If called from within a function, the return()
statement immediately ends execution of the current function, and
returns its argument as the value of the function
call. return() will also end the execution of
an eval() statement or script file.
If called from the global scope, then execution of the current
script file is ended. If the current script file was
include()ed or require()ed,
then control is passed back to the calling file. Furthermore, if
the current script file was include()ed, then
the value given to return() will be returned as
the value of the include() call. If
return() is called from within the main script
file, then script execution ends. If the current script file was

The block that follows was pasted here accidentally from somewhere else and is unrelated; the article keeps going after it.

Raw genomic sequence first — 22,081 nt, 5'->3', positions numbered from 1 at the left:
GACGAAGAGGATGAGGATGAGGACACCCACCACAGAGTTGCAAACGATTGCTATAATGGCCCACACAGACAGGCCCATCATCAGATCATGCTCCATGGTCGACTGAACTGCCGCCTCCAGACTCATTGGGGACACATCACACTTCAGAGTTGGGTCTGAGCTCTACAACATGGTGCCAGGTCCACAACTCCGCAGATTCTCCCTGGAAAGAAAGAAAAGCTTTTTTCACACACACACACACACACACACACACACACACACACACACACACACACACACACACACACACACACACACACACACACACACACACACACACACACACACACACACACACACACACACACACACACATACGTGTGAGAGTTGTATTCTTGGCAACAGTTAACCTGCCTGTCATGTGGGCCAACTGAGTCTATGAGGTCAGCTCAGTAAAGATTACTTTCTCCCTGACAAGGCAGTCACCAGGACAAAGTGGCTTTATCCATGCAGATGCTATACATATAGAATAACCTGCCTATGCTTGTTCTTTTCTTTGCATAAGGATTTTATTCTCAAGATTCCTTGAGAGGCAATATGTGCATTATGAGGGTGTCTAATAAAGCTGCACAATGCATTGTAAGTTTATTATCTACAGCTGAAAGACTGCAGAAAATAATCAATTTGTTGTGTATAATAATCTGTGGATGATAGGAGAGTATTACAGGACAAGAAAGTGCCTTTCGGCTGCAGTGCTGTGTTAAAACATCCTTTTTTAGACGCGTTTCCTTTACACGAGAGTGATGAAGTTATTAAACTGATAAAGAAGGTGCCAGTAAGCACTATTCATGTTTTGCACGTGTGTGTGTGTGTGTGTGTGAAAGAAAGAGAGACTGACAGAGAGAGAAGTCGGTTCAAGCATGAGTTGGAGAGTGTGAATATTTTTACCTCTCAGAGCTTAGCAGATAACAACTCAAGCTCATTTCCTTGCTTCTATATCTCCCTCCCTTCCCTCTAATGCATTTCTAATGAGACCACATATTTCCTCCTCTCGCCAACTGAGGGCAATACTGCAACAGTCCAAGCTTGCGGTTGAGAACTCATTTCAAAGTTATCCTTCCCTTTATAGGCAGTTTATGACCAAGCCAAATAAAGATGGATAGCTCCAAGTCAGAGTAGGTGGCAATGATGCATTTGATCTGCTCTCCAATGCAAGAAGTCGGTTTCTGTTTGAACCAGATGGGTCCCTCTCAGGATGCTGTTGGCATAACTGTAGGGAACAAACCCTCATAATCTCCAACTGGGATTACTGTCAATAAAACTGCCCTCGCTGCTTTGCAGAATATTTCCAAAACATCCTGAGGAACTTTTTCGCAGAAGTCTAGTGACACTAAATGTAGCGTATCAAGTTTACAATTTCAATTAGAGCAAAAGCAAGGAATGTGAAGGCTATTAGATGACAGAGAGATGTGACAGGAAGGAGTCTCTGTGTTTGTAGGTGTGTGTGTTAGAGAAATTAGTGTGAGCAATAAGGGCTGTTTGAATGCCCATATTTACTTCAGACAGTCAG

named by the auto_prepend_file or auto_append_file
configuration options in php.ini,
then that script file's execution is ended.
For more information, see Returning values.
Note that since return() is a language
construct and not a function, the parentheses surrounding its
arguments are not required. It is common to leave them out, and you
actually should do so as PHP has less work to do in this case.
You should never use parentheses around your return
variable when returning by reference, as this will not work. You can
only return variables by reference, not the result of a statement. If
you use return ($a); then you're not returning a
variable, but the result of the expression ($a)
(which is, of course, the value of $a).